18.
Epilepsia ; 55(2): 289-95, 2014 Feb.
Artigo em Inglês | MEDLINE | ID: mdl-24417694

RESUMO

OBJECTIVE: Secondary generalization of seizures has devastating consequences for patient safety and quality of life. The aim of this intracranial electroencephalography (icEEG) study was to investigate the differences in onset and propagation patterns of temporal lobe seizures that remained focal versus those with secondary generalization, in order to better understand the mechanism of secondary generalization. METHODS: A total of 39 seizures were analyzed in nine patients who met the following criteria: (1) icEEG-video monitoring with at least one secondarily generalized tonic-clonic seizure (GTCS), (2) pathologically proven hippocampal sclerosis, and (3) no seizures for at least 1 year after anteromedial temporal lobe resection. Seizures were classified as focal or secondary generalized by behavioral analysis of video. Onset and propagation patterns were compared by analysis of icEEG. RESULTS: We obtained data from 22 focal seizures without generalization (FS), and 17 GTCS. Seizure-onset patterns did not differ between FS and GTCS, but there were differences in later propagation. All seizures started with low voltage fast activity, except for seven seizures in one patient (six FS, one GTCS), which started with sharply contoured theta activity. Fifteen of 39 seizures started from the hippocampus, and 24 seizures (including six seizures in a patient without hippocampal contacts) started from other medial temporal lobe areas. We observed involvement or more prominent activation of the posterior-lateral temporal regions in GTCS prior to propagation to the other cortical regions, versus FS, which had no involvement or less prominent activation of the posterior lateral temporal cortex. Occipital contacts were not involved at the time of clinical secondary generalization. SIGNIFICANCE: The posterior-lateral temporal cortex may serve as an important "gateway" controlling propagation of medial temporal lobe seizures to other cortical regions. Identifying the mechanisms of secondary generalization of focal seizures could lead to improved treatments to confine seizure spread.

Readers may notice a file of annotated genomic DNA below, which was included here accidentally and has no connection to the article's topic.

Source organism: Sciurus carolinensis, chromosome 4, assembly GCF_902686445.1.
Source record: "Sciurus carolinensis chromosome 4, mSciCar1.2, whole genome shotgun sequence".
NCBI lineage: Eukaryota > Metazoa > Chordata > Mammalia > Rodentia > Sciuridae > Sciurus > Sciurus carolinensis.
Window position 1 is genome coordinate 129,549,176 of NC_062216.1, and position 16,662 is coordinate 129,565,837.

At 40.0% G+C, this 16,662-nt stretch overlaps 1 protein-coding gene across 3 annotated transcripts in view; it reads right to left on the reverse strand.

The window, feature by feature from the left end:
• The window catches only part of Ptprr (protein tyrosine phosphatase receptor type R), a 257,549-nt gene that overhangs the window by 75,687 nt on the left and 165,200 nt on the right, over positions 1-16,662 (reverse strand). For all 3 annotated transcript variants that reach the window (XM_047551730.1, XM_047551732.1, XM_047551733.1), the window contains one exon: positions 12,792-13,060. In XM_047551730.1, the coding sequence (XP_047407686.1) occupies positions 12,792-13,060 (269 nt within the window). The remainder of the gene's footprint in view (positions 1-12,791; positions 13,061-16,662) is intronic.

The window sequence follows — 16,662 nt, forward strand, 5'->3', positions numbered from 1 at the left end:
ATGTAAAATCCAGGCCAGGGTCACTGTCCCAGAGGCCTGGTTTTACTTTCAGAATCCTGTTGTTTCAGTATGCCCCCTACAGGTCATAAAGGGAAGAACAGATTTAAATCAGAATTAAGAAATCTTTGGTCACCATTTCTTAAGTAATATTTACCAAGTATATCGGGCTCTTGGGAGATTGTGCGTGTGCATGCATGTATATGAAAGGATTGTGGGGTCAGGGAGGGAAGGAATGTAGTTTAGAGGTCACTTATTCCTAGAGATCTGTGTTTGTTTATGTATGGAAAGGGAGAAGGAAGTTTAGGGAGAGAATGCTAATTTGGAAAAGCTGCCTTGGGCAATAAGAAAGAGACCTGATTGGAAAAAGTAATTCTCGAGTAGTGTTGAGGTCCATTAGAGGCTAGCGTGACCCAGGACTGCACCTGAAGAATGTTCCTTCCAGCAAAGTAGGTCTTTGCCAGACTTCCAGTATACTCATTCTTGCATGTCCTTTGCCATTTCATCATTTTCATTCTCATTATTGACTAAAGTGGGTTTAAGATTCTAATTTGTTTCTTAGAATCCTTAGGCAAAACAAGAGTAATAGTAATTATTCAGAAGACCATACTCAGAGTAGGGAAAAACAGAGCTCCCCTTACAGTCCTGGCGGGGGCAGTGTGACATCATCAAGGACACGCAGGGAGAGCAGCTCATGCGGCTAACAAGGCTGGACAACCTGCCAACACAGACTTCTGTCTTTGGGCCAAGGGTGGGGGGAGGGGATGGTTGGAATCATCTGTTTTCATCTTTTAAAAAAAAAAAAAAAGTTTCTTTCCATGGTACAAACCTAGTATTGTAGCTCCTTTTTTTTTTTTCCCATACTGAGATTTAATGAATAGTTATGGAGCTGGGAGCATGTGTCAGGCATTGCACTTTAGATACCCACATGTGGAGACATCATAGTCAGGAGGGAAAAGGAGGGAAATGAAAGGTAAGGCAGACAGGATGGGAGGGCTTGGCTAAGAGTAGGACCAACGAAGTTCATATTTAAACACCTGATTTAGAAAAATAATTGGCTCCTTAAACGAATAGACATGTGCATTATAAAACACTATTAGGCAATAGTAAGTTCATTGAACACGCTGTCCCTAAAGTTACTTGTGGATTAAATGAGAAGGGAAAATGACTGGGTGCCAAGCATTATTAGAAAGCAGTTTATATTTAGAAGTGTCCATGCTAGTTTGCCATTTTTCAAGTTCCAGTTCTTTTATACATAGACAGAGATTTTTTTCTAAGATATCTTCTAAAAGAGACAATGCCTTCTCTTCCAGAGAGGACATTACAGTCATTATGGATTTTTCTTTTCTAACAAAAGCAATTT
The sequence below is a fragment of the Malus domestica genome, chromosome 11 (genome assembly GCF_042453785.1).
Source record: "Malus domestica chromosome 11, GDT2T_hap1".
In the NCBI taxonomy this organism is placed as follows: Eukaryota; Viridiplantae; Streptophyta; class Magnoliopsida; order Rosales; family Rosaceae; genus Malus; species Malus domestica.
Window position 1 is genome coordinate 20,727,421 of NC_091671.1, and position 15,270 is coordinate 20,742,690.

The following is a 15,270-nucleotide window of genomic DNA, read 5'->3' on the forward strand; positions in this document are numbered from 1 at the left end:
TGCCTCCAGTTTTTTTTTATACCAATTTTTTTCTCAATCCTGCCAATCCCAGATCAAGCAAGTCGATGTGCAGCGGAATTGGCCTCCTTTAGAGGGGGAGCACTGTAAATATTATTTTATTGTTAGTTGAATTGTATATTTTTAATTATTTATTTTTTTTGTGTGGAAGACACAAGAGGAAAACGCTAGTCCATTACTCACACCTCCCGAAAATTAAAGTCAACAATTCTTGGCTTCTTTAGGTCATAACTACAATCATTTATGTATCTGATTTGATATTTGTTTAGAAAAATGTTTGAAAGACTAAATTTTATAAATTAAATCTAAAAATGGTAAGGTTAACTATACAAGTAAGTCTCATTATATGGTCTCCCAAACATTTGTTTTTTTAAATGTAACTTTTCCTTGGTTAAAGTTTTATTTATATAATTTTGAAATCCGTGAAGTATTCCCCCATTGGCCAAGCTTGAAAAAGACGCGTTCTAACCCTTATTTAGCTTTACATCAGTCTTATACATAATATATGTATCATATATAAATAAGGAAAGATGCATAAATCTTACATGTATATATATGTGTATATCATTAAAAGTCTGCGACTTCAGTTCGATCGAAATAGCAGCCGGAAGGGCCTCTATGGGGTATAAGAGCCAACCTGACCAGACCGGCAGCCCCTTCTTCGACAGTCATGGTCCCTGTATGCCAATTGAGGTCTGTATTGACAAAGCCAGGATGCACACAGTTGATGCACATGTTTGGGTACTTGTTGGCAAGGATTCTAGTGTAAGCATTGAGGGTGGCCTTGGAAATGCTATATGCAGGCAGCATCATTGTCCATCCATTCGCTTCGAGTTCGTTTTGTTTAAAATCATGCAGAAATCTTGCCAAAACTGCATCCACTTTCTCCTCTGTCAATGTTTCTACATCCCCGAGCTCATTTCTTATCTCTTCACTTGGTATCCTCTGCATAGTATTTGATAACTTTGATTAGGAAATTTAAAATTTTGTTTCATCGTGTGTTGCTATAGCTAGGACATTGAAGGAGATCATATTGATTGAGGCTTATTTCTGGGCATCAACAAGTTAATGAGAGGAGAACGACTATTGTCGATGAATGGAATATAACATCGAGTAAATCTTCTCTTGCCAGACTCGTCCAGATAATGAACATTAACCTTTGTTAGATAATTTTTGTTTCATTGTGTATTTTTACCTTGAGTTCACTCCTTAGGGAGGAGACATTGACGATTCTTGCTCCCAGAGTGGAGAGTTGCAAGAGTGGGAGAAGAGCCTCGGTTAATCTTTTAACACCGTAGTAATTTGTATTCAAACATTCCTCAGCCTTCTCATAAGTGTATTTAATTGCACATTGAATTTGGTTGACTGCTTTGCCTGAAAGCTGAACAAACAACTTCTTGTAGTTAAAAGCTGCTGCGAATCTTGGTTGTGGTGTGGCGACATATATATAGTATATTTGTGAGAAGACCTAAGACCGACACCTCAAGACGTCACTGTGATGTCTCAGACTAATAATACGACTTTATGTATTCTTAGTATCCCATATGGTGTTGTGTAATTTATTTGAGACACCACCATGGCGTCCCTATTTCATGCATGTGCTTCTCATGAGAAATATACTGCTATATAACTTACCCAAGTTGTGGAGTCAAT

Assuntos
Eletroencefalografia/métodos , Epilepsia Generalizada/fisiopatologia , Epilepsia do Lobo Temporal/fisiopatologia , Convulsões/fisiopatologia , Adulto , Epilepsias Parciais/diagnóstico , Epilepsias Parciais/fisiopatologia , Epilepsia Generalizada/diagnóstico , Epilepsia do Lobo Temporal/diagnóstico , Feminino , Humanos , Masculino , Pessoa de Meia-Idade , Convulsões/diagnóstico , Gravação em Vídeo/métodos , Adulto Jovem
19.
J Neurointerv Surg ; 6(9): 684-90, 2014 Nov.
Artigo em Inglês | MEDLINE | ID: mdl-24319021

RESUMO

OBJECT: Seizures are a common presenting sign of intracranial arteriovenous malformations (AVMs). The object of this meta-analysis was to determine if the modality selected to treat AVMs affects the rate of seizure outcomes. METHODS: All published data describing seizure status as an outcome goal over the past 20 years were included in this study. Seizure outcomes following microsurgery (MS), endovascular embolization for cure (EVE), or stereotactic radiosurgery (SRS) were compared using a validated random effect logistic regression approach. RESULTS: 24 studies, with a total of 1157 patients, were analyzed. Overall, the microsurgical group had the best seizure control (p<0.01), with the relative predicted rates of seizure outcome as follows: MS 78.3% (95% CI 70.1% to 85.8%); SRS 62.8% (95% CI 55.0% to 70.0%); and EVE 49.3% (95% CI 32.1% to 66.6%). Patients in the SRS group who had complete obliteration of their AVMs achieved the highest rate of seizure control (85.2% (95% CI 79.1% to 91.2%); p<0.01). The development of new onset seizures occurred more frequently in patients undergoing EVE (39.4% (95% CI 8.1% to 67.8%)) compared with MS (9.1% (95% CI 5.0% to 13.1%)) and SRS (5.4% (95% CI 3.0% to 7.8%)) (p<0.3 and p<0.01, respectively). CONCLUSIONS: This is the first meta-analysis designed to study relative rates of seizure outcomes following the currently utilized AVM treatment modalities. In general, MS results in the highest proportion of seizure control. However, if SRS results in successful obliteration of the AVM, then this modality is the most effective in achieving seizure control.


Assuntos
Malformações Arteriovenosas Intracranianas/complicações , Malformações Arteriovenosas Intracranianas/cirurgia , Procedimentos Neurocirúrgicos/métodos , Convulsões/etiologia , Convulsões/cirurgia , Anticonvulsivantes/uso terapêutico , Embolização Terapêutica , Humanos , Microcirurgia/métodos , Radiocirurgia , Resultado do Tratamento
20.
Nat Protoc ; 8(5): 949-57, 2013 May.
Artigo em Inglês | MEDLINE | ID: mdl-23598445

RESUMO

Single-neuronal studies remain the gold standard for studying brain function. Here we describe a protocol for studying task-related single-neuronal activity in human subjects during neurosurgical procedures involving microelectrode recordings. This protocol has two phases: a preoperative phase and an intraoperative phase. During the preoperative phase, we discuss informed consent, equipment setup and behavioral testing. During the intraoperative phase, we discuss the procedure for microelectrode recordings. Because patients are often awake during these procedures, this protocol can be performed in conjunction with behavioral tasks for studying a variety of cognitive functions. We describe the protocol in detail and provide two examples of expected results. In addition, we discuss the potential difficulties and pitfalls related to intraoperative studies. This protocol takes ∼1.5 h to complete.


Assuntos
Encéfalo/fisiologia , Microeletrodos , Neurônios/fisiologia , Mapeamento Encefálico , Eletrofisiologia/métodos , Humanos , Procedimentos Neurocirúrgicos